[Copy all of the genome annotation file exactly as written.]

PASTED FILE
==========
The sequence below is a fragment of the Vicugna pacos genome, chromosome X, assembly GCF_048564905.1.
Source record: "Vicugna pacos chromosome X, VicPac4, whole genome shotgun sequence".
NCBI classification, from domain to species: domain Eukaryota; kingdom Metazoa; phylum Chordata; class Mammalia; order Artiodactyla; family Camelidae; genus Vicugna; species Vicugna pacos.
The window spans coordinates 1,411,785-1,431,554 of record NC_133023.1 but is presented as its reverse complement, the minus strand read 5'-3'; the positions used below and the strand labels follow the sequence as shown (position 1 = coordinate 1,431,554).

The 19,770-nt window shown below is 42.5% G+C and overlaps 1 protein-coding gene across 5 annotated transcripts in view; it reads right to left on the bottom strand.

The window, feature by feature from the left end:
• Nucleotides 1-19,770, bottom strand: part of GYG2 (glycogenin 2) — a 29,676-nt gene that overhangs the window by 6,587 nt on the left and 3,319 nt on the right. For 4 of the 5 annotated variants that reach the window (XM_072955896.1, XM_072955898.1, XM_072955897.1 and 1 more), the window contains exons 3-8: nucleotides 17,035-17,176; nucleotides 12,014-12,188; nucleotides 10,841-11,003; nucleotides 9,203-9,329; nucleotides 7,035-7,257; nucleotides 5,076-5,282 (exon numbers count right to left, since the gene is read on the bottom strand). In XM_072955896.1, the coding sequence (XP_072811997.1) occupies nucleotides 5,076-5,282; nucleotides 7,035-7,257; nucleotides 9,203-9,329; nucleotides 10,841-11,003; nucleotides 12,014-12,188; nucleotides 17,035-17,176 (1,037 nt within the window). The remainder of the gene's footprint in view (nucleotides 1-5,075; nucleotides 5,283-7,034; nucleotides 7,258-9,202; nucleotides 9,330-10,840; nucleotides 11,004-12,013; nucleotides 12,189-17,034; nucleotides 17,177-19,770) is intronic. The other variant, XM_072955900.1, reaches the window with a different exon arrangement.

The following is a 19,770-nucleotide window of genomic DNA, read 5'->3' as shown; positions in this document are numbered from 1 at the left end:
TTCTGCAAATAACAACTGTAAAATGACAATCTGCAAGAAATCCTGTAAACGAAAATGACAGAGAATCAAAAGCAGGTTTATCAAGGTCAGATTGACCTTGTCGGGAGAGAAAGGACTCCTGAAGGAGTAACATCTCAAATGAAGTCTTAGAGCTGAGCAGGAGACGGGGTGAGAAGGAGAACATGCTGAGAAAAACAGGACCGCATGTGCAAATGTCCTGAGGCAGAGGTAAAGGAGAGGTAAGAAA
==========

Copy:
The sequence below is a fragment of the Vicugna pacos genome, chromosome X, assembly GCF_048564905.1.
Source record: "Vicugna pacos chromosome X, VicPac4, whole genome shotgun sequence".
NCBI classification, from domain to species: domain Eukaryota; kingdom Metazoa; phylum Chordata; class Mammalia; order Artiodactyla; family Camelidae; genus Vicugna; species Vicugna pacos.
The window spans coordinates 1,411,785-1,431,554 of record NC_133023.1 but is presented as its reverse complement, the minus strand read 5'-3'; the positions used below and the strand labels follow the sequence as shown (position 1 = coordinate 1,431,554).

The 19,770-nt window shown below is 42.5% G+C and overlaps 1 protein-coding gene across 5 annotated transcripts in view; it reads right to left on the bottom strand.

The window, feature by feature from the left end:
• Nucleotides 1-19,770, bottom strand: part of GYG2 (glycogenin 2) — a 29,676-nt gene that overhangs the window by 6,587 nt on the left and 3,319 nt on the right. For 4 of the 5 annotated variants that reach the window (XM_072955896.1, XM_072955898.1, XM_072955897.1 and 1 more), the window contains exons 3-8: nucleotides 17,035-17,176; nucleotides 12,014-12,188; nucleotides 10,841-11,003; nucleotides 9,203-9,329; nucleotides 7,035-7,257; nucleotides 5,076-5,282 (exon numbers count right to left, since the gene is read on the bottom strand). In XM_072955896.1, the coding sequence (XP_072811997.1) occupies nucleotides 5,076-5,282; nucleotides 7,035-7,257; nucleotides 9,203-9,329; nucleotides 10,841-11,003; nucleotides 12,014-12,188; nucleotides 17,035-17,176 (1,037 nt within the window). The remainder of the gene's footprint in view (nucleotides 1-5,075; nucleotides 5,283-7,034; nucleotides 7,258-9,202; nucleotides 9,330-10,840; nucleotides 11,004-12,013; nucleotides 12,189-17,034; nucleotides 17,177-19,770) is intronic. The other variant, XM_072955900.1, reaches the window with a different exon arrangement.

The following is a 19,770-nucleotide window of genomic DNA, read 5'->3' as shown; positions in this document are numbered from 1 at the left end:
TTCTGCAAATAACAACTGTAAAATGACAATCTGCAAGAAATCCTGTAAACGAAAATGACAGAGAATCAAAAGCAGGTTTATCAAGGTCAGATTGACCTTGTCGGGAGAGAAAGGACTCCTGAAGGAGTAACATCTCAAATGAAGTCTTAGAGCTGAGCAGGAGACGGGGTGAGAAGGAGAACATGCTGAGAAAAACAGGACCGCATGTGCAAATGTCCTGAGGCAGAGGTAAAGGAGAGGTAAGAAA